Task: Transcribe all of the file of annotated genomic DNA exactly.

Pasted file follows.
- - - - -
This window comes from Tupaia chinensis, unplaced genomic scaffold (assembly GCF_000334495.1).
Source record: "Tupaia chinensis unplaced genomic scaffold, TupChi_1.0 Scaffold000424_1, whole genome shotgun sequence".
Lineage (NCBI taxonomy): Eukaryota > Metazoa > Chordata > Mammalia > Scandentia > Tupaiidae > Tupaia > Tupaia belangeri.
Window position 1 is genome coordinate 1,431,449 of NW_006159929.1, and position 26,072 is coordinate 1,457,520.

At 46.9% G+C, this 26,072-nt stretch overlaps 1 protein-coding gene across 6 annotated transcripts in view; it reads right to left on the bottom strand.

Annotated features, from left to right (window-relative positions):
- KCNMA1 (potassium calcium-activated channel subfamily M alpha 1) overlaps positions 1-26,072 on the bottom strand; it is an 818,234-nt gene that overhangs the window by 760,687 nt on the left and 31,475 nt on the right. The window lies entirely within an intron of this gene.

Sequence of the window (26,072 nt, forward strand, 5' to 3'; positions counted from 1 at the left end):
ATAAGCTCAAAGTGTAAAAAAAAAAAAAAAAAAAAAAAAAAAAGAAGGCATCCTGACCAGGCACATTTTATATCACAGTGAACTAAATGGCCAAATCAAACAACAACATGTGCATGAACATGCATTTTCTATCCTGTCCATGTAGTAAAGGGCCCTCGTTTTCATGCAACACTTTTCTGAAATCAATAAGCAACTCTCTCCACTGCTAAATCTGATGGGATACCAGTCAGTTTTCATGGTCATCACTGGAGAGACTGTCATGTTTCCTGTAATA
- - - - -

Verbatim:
This window comes from Tupaia chinensis, unplaced genomic scaffold (assembly GCF_000334495.1).
Source record: "Tupaia chinensis unplaced genomic scaffold, TupChi_1.0 Scaffold000424_1, whole genome shotgun sequence".
Lineage (NCBI taxonomy): Eukaryota > Metazoa > Chordata > Mammalia > Scandentia > Tupaiidae > Tupaia > Tupaia belangeri.
Window position 1 is genome coordinate 1,431,449 of NW_006159929.1, and position 26,072 is coordinate 1,457,520.

At 46.9% G+C, this 26,072-nt stretch overlaps 1 protein-coding gene across 6 annotated transcripts in view; it reads right to left on the bottom strand.

Annotated features, from left to right (window-relative positions):
- KCNMA1 (potassium calcium-activated channel subfamily M alpha 1) overlaps positions 1-26,072 on the bottom strand; it is an 818,234-nt gene that overhangs the window by 760,687 nt on the left and 31,475 nt on the right. The window lies entirely within an intron of this gene.

Sequence of the window (26,072 nt, forward strand, 5' to 3'; positions counted from 1 at the left end):
ATAAGCTCAAAGTGTAAAAAAAAAAAAAAAAAAAAAAAAAAAAGAAGGCATCCTGACCAGGCACATTTTATATCACAGTGAACTAAATGGCCAAATCAAACAACAACATGTGCATGAACATGCATTTTCTATCCTGTCCATGTAGTAAAGGGCCCTCGTTTTCATGCAACACTTTTCTGAAATCAATAAGCAACTCTCTCCACTGCTAAATCTGATGGGATACCAGTCAGTTTTCATGGTCATCACTGGAGAGACTGTCATGTTTCCTGTAATA